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Wholesale investor tests up for parliamentary review

The federal government wants to shake up the wholesale investor tests further in launching a parliamentary inquiry into the entire framework, worrying many fund managers operating in the high-net-worth space.

The Parliamentary Joint Committee on Corporations and Financial Services will review the wholesale investor tests to determine if they are still relevant.

According to the terms of reference, the inquiry will cover legal requirements, consequences of an investor meeting the relevant test, and the application of the tests in practice.

There are currently five tests in place to determine if an investor is a "sophisticated" one. Two of the most popular are the product value test whereby an investible asset is $500,000-plus.

The other is the individual wealth test in which an investor has either net assets of $2.5 million or gross income of $250,000 per annum for the last two years as verified by a professional accountant's certificate.

The inquiry will also look at the historical development of the wholesale investor tests and compare it with overseas jurisdictions. It will examine how any proposed changes to the test affect the intended and unintended consequences, costs and benefits, and the impact on different cohorts of investors and stakeholders.

In a submission, Marquette Properties managing director Tobias Lewis wrote that he has "grave concerns for our investors, our business, and our industry" if the thresholds increase.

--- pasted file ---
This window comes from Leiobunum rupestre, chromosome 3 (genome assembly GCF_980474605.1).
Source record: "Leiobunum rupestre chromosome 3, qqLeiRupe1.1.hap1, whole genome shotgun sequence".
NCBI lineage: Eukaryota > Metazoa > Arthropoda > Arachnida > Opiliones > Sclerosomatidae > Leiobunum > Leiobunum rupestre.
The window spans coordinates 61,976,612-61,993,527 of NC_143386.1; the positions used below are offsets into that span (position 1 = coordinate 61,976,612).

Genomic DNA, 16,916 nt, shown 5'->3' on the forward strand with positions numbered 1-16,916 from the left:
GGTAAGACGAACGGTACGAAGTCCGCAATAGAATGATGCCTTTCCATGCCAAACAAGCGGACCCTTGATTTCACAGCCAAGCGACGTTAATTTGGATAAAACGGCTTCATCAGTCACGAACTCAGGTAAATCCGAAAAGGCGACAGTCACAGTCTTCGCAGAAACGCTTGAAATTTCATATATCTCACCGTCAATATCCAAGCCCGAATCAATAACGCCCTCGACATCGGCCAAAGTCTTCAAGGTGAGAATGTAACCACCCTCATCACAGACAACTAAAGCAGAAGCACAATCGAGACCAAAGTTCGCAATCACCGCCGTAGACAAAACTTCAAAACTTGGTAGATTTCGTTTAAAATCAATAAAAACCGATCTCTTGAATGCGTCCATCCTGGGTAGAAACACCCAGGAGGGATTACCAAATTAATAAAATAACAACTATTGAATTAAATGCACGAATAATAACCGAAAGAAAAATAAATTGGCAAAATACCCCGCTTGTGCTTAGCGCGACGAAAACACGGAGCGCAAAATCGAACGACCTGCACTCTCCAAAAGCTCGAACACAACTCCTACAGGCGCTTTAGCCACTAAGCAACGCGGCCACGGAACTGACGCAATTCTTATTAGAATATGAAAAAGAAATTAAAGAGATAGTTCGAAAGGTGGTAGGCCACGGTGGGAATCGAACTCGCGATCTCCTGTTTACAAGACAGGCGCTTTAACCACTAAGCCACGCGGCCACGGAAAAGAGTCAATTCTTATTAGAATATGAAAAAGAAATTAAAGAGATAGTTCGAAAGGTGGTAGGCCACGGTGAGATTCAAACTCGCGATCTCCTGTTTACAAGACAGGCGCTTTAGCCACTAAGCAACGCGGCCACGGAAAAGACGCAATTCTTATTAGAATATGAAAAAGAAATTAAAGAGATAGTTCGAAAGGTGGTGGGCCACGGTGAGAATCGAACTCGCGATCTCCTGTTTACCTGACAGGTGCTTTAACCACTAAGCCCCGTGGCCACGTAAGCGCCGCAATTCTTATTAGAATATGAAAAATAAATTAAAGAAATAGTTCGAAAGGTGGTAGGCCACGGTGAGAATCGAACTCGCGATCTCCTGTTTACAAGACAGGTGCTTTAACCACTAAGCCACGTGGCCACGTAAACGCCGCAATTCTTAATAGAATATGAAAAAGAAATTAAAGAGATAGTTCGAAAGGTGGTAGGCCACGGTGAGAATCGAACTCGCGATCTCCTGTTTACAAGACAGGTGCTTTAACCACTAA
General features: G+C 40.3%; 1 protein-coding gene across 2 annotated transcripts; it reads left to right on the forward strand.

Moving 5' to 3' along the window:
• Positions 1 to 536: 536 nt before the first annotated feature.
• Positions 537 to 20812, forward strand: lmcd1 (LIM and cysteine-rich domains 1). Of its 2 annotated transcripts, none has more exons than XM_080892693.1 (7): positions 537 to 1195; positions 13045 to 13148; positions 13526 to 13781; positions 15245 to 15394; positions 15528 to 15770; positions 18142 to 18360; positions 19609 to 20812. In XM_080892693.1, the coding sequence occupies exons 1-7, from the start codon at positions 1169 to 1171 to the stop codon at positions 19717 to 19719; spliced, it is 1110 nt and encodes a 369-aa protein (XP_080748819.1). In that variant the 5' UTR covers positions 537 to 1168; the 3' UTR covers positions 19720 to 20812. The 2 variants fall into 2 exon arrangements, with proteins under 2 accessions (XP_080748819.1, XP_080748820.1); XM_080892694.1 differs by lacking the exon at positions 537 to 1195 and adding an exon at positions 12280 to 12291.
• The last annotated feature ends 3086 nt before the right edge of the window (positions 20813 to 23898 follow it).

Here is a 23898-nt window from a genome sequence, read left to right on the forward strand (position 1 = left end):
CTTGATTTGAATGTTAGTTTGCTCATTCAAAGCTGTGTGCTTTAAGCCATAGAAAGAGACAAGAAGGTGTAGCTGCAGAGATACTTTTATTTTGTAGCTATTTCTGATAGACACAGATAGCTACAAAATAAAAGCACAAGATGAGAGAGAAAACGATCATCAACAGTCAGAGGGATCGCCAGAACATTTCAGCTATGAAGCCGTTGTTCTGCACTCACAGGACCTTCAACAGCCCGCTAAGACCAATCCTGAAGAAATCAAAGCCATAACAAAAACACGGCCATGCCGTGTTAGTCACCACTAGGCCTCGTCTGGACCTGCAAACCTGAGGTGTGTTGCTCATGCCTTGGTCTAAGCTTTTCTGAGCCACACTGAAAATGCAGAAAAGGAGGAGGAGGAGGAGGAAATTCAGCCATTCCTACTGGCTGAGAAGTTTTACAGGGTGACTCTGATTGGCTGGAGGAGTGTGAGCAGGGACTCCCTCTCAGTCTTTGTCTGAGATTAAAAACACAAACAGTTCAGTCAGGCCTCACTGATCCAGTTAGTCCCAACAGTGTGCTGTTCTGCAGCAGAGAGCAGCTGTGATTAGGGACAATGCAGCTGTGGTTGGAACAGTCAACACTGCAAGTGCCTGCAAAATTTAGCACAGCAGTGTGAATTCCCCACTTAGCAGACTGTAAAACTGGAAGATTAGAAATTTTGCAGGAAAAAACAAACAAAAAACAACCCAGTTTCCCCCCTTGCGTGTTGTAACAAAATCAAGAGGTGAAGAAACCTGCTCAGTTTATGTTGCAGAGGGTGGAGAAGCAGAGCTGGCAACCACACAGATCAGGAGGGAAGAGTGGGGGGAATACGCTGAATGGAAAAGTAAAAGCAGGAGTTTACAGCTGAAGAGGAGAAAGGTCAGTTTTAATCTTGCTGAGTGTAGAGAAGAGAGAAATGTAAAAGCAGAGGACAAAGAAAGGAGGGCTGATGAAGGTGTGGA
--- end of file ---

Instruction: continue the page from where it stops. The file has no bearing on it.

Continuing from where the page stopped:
"The reported intention to increase the wholesale investor threshold from its current $2.5 million net assets level to more than $4.5 million would have devasting effects on our existing investor base, our assets and our capacity as a business going forward," he wrote.

Additionally, the proposed changes would "dramatically alter how we operate and service our investor base, as well as our existing investors' current holdings".

Stakeholders have until May 15 to file a submission.

The new inquiry builds on Treasury announcing a review of the regulatory framework in the October 2022-23 Budget. This was followed by opening consultations to shake up the $2.7 trillion managed investment scheme (MIS) sector, which included re-assessing the thresholds last August.

Several stakeholders also expressed their concerns in the MIS review. Angel investing network Brisbane Angels said that increases to the thresholds "worries us, as it might restrict the decision-making freedom of individual investors".

"The existing thresholds enable a wide range of investors to take part in various investment opportunities and are capable of understanding and shouldering the risks linked with sophisticated investments. Raising the financial criteria may impede this autonomy, curtailing many competent investors' abilities to partake in investments they consider appropriate," the firm said.

Corporate watchdog ASIC, meanwhile, is recommending raising the minimum net assets requirement from the existing $2.5 million to $5 million, as well as the gross income threshold from $250,000 to $500,000 per annum.

Read more: ASICBrisbane AngelsFinancial ServicesMarquette PropertiesTobias LewisTreasury